Rose Barmy

I’ve abandoned my books, my roses have beckoned me out to the garden most every day.

Because of our winter and spring rains – my roses are at their absolute finest.

So, I’ll take this opportunity to show you (and document for myself) their splendor ~~ the best blooming in years.

 

(Note: the back garden is quite steep so the second photo is as you walk  down the stone path.)

Then I spend much happy time arranging bouquets all over the house…even the bathroom ~~

Then, as the petals fall, I collect them for drying and ultimately, potpourri.

The house smells wonderful.

 

 

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The good life

Husband and I aren’t very materialistic, we live modestly, don’t drive a fancy car, have but one television, and are known (and teased) for being quite frugal.  “No, we didn’t get your text, we don’t have smart phones…really.”

But we do succumb to a few indulgences – books (natch), good food, wine  ~~ and especially travel.

On a whim, and with a Groupon deal in hand (see, thrifty), last week we took off for a few days on the Russian River.

Our room overlooked the river, full and swift moving after all our winter/spring rains.

 

We went for a long hike in the redwoods

Did a bit of antique looking – just looking…

 

Visited a rose nursery and garden – again just looking (no more roses, someone kept muttering…)

And watched a drop dead beautiful sunset on the coast, where the river meets the ocean.

 

It’s not a large life – but for us, it’s a good life.

 

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Agatha Raisin

Remember THIS post?

Well it’s here.  Agatha Raisin has come to American PBS (check your local listings). The other evening, nursing a hurt back, and with a mild pain reliever, I tuned into the first two in this series.

As always, when transferring my brain from book to the screen — there are adjustments to be made.  The story lines have been condensed to fit into 60 minute segments, so you can’t be too tied to the books.  But, I’m happy to report that, all in all, this is a very good adaptation.

Just like Jessica Fletcher in the Murder, She Wrote series, death and disaster follow Agatha into the small Cotswold village where she has chosen to retire from her public relations business.  And, what a village — the cottages are postcard pretty and while Agatha has moved into the perfect cottage she’s decorated it with ultra modern London furnishings.

Agatha doesn’t fare well in her new fictional village of Carsley.  She wears  heels and tight skirts around the village, she steals her neighbor’s cleaning woman, tries to wheedle tips on the perfect quiche from the baking competition judge, who then propositions her when his wife steps away. Agatha’s perfect cottage is robbed, she enters a quiche purchased in London for the village baking competition, and while her quiche doesn’t win — it does kill someone…(no spoilers here).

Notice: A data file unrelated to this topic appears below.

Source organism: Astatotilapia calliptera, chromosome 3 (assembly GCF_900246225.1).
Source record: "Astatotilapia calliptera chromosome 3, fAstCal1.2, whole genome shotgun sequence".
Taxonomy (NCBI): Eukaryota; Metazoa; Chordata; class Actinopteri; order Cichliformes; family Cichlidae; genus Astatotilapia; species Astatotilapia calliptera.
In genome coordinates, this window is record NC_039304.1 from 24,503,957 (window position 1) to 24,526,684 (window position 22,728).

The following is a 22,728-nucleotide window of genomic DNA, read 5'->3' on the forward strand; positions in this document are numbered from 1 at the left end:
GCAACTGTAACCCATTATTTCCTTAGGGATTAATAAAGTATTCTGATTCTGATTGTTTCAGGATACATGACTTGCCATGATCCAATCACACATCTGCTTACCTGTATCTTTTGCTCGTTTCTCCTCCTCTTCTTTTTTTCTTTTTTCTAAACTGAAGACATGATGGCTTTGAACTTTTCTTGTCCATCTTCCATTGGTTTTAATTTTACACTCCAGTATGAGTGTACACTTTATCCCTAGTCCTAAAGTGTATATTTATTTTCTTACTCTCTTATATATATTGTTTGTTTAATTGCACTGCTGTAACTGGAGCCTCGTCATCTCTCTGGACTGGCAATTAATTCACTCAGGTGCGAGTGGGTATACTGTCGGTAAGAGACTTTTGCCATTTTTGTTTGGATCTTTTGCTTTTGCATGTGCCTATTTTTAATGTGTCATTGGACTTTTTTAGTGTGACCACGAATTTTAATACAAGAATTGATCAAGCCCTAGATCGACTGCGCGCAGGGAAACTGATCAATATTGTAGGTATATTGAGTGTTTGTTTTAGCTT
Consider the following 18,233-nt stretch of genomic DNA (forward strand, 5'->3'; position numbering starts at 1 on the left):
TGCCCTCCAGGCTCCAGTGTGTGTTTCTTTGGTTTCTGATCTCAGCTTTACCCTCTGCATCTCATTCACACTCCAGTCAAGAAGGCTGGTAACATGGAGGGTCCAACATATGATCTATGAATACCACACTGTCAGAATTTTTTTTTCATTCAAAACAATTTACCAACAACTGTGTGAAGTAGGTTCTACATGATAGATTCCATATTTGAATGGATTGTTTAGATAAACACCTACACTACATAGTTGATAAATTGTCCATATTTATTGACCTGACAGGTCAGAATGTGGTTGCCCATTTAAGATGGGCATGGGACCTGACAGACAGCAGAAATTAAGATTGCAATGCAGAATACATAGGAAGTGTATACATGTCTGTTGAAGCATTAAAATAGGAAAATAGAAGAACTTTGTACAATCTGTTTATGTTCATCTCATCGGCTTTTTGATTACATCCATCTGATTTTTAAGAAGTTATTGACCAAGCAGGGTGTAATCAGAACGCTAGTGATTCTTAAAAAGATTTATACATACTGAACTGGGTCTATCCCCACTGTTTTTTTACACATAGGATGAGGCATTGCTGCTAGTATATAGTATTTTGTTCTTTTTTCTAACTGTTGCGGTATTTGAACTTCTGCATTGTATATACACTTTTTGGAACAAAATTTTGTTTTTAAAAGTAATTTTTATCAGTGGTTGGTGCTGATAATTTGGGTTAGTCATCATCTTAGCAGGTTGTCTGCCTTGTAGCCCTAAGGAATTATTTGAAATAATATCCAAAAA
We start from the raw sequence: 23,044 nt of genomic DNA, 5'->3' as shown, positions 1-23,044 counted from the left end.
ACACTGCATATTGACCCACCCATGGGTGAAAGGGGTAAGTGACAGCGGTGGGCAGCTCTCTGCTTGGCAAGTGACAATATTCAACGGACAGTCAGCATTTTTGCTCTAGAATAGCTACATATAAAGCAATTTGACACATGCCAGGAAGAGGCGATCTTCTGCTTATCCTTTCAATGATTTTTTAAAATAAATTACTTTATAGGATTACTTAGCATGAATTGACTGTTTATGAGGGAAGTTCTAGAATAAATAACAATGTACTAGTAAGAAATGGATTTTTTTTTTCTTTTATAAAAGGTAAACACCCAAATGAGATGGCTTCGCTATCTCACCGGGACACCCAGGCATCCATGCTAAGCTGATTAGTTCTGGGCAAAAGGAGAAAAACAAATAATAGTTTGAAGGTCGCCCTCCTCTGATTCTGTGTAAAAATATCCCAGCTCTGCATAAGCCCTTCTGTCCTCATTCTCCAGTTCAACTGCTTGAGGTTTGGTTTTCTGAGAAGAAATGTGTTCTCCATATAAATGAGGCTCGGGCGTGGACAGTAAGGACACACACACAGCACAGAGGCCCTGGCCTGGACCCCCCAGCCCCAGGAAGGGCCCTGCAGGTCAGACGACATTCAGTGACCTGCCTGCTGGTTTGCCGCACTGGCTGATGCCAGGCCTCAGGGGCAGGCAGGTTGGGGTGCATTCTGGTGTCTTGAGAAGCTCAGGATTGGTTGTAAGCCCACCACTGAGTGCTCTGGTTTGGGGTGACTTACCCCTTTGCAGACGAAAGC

As her friend and former employee Roy sums it up for her, “Look at it positively, Aggie, you’ve already cheated, been burgled, killed someone, and you’ve been wanted by the police. It’s plain sailing from here.”

The casting of the series is excellent, especially Agatha and DC Bill Wong. The village residents are, as in the books, completely taken aback by Agatha and her bumbling attempts to fit into village life.  “You could give me a few hints on how to do the things that people do when they do things around here,” she pleads with a fellow village resident.

Just as the written series, the TV adaption is light, funny, and serious mental powers are not required — in fact it actually helps to be in a silly mood (or, as in my case, on pain meds).

So pop some popcorn and take a lovely break from day-to-day reality — go visit the Cotswolds with the delightful Agatha Raisin.

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A special day

Among those whom I like or admire,

I can find no common denominator,

but among those whom I love, I can:

all of them make me laugh.

W.H. Auden

Celebrating thirty-eight years of love, friendship, and especially ~~~ laughter.

 

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The Longest Night

It’s the solstice – so here’s a poem. Light a candle, bring your loved ones close, and hold fast against the longest night.

Peace & love, Book Barmy
*****************************************************************

And so the Shortest Day came and the year died
And everywhere down the centuries of the snow-white world
Came people singing, dancing,
To drive the dark away.
They lighted candles in the winter trees;
They hung their homes with evergreen;
They burned beseeching fires all night long
To keep the year alive.
And when the new year’s sunshine blazed awake
They shouted, reveling.
Through all the frosty ages you can hear them
Echoing behind us – listen!
All the long echoes, sing the same delight,
This Shortest Day,
As promise wakens in the sleeping land:
They carol, feast, give thanks,
And dearly love their friends,
And hope for peace.
And now so do we, here, now,
This year and every year.

Susan Cooper

Courtesy of Stephanie HERE

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and then there’s this…

9izek459t

 

Another favorite is  THIS Christmas Ad from 2013.

 

Happy jingle bells — indeed.

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